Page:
I was told later that it is exceedingly rare that anyone outside of Council is allowed to speak at all.

That may help account for the fact that ,once I made points similar to the above, no one commented on them. To this moment, I don't have an answer to the basic point of how one study, whether an excellent study or not, could possibly be reasonably seen as supporting a bold and ideologically-desired conclusion.

I'm an outsider who didn't even think to mention my credentials beyond the relevant point of being a reviewer.

One person did later comment on the letters Council members had received, with a smirk. No content was commented upon.

The vote to receive the report was near unanimous; I believe 6 abstentions. I asked the president-elect about this later, and he said that the vote was like a ribbon-cutting at a building; the building was already built, all the work had already gone in, so that point in time was too late.

I pointed out that I had been making these points all along, and he acknowledged that I had been making valid points all along since he had seen me doing it. I told him APA had made a mistake since it was going to lose lobbying influence as people discounted the idea that it was actually promoting science, and he didn't deny it; he thanked me for trying.

More studies are coming out, of course.

According to the logic of the report itself, if only one study can establish the conclusion, then in theory it should only take one study to knock it down, so long as the new study has the same strengths as the 13-year-old one.

But that would be taking the assumption that APA was actually interested in keeping up with real science, an assumption for which at this point I have no evidence.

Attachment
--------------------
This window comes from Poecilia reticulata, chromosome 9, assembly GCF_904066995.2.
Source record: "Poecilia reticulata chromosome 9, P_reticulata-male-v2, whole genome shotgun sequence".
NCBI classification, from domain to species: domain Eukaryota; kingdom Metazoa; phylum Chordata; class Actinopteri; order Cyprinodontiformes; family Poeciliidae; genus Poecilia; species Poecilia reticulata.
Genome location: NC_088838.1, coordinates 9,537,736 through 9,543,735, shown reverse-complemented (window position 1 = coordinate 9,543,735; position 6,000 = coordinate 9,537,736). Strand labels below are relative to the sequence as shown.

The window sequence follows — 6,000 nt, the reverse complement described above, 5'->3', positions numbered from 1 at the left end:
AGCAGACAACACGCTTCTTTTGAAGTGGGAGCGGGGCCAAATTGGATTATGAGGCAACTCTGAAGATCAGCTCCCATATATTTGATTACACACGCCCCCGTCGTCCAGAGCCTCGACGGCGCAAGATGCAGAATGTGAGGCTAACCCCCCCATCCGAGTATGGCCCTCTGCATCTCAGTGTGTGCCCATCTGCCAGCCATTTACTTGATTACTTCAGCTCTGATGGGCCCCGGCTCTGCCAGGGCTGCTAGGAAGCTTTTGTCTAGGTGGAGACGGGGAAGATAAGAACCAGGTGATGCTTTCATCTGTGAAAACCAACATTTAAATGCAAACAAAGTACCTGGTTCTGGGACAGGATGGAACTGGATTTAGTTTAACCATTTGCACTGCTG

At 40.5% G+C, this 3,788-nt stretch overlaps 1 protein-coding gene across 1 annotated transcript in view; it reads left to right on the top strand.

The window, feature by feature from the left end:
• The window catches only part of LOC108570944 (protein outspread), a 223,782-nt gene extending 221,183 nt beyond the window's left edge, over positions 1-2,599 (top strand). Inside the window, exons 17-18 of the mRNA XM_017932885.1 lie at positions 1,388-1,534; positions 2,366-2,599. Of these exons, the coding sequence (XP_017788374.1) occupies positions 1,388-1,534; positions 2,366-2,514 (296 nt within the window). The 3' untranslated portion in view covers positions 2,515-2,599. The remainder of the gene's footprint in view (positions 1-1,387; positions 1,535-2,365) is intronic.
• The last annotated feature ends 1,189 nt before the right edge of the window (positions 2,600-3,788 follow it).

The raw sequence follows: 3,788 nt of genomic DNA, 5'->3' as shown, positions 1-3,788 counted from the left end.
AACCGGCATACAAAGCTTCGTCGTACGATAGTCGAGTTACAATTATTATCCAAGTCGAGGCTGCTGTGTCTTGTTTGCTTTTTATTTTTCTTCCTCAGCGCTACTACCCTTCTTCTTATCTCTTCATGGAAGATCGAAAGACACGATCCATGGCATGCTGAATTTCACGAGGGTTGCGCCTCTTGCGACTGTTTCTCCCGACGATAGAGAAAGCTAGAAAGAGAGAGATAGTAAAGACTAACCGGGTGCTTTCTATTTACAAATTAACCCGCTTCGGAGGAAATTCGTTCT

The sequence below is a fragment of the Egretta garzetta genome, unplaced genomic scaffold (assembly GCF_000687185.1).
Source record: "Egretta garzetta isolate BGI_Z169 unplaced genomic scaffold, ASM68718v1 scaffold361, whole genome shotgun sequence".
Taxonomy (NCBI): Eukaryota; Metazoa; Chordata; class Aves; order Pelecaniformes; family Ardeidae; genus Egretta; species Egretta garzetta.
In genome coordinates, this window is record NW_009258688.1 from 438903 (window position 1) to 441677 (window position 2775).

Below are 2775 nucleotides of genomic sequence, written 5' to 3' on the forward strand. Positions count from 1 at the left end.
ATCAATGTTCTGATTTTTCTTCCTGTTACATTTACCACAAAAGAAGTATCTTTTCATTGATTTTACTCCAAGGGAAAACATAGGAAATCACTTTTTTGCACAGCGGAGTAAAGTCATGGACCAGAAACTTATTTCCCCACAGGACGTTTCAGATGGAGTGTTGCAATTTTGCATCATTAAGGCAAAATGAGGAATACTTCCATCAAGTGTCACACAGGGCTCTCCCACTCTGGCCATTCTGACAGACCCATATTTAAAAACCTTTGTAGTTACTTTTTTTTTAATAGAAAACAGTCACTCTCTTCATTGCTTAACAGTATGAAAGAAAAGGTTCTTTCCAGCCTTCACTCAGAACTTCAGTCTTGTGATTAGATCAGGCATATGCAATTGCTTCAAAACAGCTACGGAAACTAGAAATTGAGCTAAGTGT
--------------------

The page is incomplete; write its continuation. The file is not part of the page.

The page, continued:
The Report dismisses many of the studies of post-abortion trauma on the grounds that women were already traumatized by the time they showed up to the abortion clinic. This is surely true, but doesn't it then follow that it's highly irresponsible to simply give them surgery and then send them home?

If we have clear and undisputed information that a disproportionate amount of traumatized women (domestic abuse, substance abuse, etc.) are showing up at any medical location, how can it be reasonable medical care to not screen for this and provide opportunity for intervention?

I pointed this out in my review, but they didn't see this point as worthy of inclusion.

Meanwhile, the report does say that they do know that there are groups that have higher negative aftermath: teenagers, women who are pressured, women who have more than one, those abortions that late-term. This is information we can put forth as at least being a consensus among all reviewers.